The character of financial services in Nigeria looks set to be redefined as MTN Nigeria enters the mobile financial services space with the launch of its MoMo Agent service targeting the huge proportion of Nigerians that are underbanked and unbanked.
Following months of anticipation, Nigeria’s largest telecoms company by subscribers and the second most valuable company on the Nigerian Stock Exchange appears to have taken the driver’s seat in ensuring the Central Bank of Nigeria’s actualises its ambitious financial inclusion programme of ensuring that 95 per cent of all Nigerians have access to financial services by 2024.
Currently, less than half of all Nigerians have a bank account or have access to any financial services.
In May 2001, the first call on MTN’s GSM network heralded a new era of connecting people, which culminated in more than a hundred million Nigerians being able to speak and share with their family and friends, leading to a radical transformation of the country’s social and economic character.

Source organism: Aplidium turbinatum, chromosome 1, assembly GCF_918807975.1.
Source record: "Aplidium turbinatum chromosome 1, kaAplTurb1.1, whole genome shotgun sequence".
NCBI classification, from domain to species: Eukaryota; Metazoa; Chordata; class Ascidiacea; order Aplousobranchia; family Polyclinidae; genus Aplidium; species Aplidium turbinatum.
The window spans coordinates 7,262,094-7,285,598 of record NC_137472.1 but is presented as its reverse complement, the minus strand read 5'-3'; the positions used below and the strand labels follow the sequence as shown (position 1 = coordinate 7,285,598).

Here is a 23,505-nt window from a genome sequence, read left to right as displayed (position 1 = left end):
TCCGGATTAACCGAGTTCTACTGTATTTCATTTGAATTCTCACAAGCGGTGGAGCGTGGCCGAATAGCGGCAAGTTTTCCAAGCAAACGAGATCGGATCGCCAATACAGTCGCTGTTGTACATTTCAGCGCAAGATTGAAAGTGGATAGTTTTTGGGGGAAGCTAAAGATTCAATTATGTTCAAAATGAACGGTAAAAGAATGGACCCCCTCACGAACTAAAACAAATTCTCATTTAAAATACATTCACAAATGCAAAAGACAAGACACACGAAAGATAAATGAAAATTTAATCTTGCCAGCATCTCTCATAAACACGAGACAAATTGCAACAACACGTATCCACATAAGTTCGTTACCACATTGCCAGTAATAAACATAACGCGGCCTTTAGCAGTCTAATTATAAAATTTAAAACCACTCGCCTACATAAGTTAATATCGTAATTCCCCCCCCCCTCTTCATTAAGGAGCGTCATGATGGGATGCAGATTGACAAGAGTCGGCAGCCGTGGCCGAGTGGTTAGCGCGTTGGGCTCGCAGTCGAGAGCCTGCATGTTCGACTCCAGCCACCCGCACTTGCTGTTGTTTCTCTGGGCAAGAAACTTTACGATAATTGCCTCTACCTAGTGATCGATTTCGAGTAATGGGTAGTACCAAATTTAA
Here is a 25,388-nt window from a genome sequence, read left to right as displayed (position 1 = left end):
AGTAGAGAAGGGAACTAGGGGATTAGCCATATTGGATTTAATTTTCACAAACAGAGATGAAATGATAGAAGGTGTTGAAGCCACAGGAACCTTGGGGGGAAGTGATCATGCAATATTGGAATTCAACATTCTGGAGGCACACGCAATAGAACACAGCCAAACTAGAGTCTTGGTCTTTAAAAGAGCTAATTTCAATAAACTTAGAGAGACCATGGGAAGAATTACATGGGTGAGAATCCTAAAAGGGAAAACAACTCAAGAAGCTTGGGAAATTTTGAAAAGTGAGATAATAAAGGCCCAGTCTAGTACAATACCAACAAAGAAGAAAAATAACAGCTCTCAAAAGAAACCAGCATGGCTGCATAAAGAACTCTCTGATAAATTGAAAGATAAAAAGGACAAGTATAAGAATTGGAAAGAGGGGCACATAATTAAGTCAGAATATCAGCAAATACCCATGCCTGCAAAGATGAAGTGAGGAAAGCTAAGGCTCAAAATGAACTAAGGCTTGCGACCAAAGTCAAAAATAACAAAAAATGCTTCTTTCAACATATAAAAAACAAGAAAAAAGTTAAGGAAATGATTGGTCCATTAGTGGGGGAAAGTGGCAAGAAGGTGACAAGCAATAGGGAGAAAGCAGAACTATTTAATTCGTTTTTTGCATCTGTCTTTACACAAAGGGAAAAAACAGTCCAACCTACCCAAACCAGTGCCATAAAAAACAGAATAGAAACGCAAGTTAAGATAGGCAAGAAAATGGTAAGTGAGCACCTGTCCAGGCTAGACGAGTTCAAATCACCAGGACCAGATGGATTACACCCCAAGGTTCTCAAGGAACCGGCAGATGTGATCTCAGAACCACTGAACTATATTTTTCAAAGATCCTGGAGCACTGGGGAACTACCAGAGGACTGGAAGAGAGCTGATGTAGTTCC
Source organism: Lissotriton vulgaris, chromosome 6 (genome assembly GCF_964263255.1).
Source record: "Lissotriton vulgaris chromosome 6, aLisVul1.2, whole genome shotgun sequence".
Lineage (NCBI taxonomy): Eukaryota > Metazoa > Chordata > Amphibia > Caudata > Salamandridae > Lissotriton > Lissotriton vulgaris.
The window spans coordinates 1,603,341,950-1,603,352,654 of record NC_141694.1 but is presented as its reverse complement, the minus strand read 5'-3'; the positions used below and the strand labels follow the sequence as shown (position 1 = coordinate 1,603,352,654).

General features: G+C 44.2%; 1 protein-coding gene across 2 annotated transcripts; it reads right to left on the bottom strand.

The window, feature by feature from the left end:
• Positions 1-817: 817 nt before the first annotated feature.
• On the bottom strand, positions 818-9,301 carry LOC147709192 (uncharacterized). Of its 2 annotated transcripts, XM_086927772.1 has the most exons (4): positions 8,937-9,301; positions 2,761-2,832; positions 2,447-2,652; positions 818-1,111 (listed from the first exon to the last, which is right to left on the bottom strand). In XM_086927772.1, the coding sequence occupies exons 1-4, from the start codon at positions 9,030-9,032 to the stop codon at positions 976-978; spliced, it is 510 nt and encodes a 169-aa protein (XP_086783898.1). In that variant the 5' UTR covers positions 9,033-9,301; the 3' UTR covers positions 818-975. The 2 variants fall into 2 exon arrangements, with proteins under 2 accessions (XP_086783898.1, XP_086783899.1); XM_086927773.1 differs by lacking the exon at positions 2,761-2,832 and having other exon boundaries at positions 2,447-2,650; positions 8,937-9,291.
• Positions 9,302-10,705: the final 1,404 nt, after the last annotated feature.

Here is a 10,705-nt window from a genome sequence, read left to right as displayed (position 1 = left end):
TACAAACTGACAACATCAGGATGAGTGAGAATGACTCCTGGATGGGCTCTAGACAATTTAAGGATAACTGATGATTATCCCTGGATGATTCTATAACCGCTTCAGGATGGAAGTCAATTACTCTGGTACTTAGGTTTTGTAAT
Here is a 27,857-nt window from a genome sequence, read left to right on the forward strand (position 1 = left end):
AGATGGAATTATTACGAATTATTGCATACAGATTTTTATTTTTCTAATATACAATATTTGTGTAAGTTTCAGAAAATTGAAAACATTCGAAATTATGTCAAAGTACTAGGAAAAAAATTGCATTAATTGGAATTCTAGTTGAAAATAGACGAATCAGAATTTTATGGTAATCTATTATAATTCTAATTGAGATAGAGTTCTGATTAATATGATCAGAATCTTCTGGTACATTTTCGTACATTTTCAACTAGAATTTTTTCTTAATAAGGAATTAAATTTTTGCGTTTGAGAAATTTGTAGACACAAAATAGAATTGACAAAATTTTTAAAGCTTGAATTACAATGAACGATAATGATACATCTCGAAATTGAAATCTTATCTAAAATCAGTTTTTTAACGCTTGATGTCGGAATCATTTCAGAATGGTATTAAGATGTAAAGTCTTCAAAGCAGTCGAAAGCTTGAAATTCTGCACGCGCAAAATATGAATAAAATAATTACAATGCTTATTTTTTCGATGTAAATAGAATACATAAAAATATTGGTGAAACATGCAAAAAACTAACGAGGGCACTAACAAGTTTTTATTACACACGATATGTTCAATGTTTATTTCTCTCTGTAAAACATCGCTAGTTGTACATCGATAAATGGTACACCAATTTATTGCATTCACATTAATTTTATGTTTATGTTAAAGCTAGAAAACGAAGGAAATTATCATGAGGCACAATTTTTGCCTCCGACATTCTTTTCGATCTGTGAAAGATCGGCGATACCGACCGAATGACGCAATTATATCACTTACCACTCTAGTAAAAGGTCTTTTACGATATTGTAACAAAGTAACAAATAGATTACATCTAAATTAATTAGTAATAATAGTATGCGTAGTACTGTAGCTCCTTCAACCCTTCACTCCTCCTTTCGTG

After registering a fully owned subsidiary, Yello Digital Financial Services Limited (YDFS), through which it obtained the Super-Agent license from the CBN, MTN Nigeria conducted a pilot run of its agent network in six states, among other regulatory requirements before getting the all-clear from the CBN to launch the service.
The super-agent license will enable YDFS to leverage MTN’s existing agent network to provide financial services and recruit more agents, growing to a workforce of 500,000 in two years. It would also enhance financial inclusion in rural areas by enabling customers to send and receive money.
For years, the country has relied on traditional banks to bridge the financial exclusion gap. However, with less than 40 million Nigerians with a BVN-backed bank account, number (compared with 146 million active GSM lines), it became obvious that that was not going to be possible.
Meanwhile, Kenya boasts a mobile money service pen*etration of 60 per cent while Ghana’s decision to adopt a telco-led model resulted in a 73 per cent increase in registered mobile money customers in just one year, according to World Bank data.
As with the advent of mobile networks, the combined force of MTN’s 61 million subscribers, national coverage across the country’s 774 local government areas and its army of more than ten thousand agents, YDFS’ ambitious bet on mobile money might be every bit as audacious, and rewarding, as its parent company’s famous bet 18 years ago.